Etymology is your friend: Discovering the Joys of Structure Word Inquiry

December 8, 2019

Words are stories. I don’t mean they tell stories. I mean they are stories. They have histories and dreams, subtleties of character and hidden innuendos. What I’m finding as a teacher in delving into Peter Bowers’ Structured Word Inquiry is that the primary function of words in English is to convey meaning, not to represent sounds. For example, students often ask why is there a “g” in the word “sign.” We don’t hear the “g.” The word is pronounced “sine.” So, why is English so cruel to newcomers, including English Language Learners, who can be heard muttering very meaningful words in their own language after a bout of English blues?

Back to “sign.” It makes perfect sense to spell the word that way when you realize a “sign” is a type of signature. It signals something. Therefore, “sign” means “to signal.” The “g” is silent, as is the “g” in malign (bad signal), benign (good signal), and resign (undone signal) because it comes at the end of the word and doesn’t link into the next syllable as does malignant and resignation.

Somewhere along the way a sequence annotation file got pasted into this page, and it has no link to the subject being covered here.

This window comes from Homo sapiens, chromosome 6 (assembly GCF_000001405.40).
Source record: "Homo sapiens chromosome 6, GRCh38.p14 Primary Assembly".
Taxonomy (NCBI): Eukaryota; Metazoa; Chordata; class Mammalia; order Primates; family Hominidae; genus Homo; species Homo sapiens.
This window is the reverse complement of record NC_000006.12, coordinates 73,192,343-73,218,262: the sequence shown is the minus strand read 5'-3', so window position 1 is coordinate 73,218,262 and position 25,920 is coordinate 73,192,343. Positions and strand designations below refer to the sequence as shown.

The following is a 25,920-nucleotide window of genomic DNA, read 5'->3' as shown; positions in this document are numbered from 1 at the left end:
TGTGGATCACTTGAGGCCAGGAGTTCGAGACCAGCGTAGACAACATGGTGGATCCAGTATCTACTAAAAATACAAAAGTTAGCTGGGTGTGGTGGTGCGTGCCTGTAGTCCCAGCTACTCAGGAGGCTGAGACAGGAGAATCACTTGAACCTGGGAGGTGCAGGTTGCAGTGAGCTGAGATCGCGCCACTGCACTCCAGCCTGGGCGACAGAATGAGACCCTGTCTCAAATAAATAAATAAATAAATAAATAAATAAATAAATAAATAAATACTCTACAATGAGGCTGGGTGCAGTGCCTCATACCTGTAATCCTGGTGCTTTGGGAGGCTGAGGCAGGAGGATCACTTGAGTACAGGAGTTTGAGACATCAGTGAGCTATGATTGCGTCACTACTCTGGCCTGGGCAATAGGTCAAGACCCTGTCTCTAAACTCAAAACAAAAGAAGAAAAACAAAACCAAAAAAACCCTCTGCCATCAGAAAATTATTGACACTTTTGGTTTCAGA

Bowers takes this to the next level, claiming, despite “phonics,” that there are no irregular or exceptions to spelling. Everything is spelled for a reason and having students try to discover that reason leads to bountiful learning opportunities.

He uses very few leading questions to energize the class to the task of performing an anatomy of any given word:

            1. What does the word mean?

            2. How is it built? (Root or base words, prefixes, suffixes, etc.)

            3. What are other related words? (For example, is “genius” related to “genie,” “general,” or “genus”?)

            4. What are the sounds that matter in the word and related words?

The answers will form the elements of various hypotheses that the class can further research and discuss.

For more on Structured Word Inquiry, see

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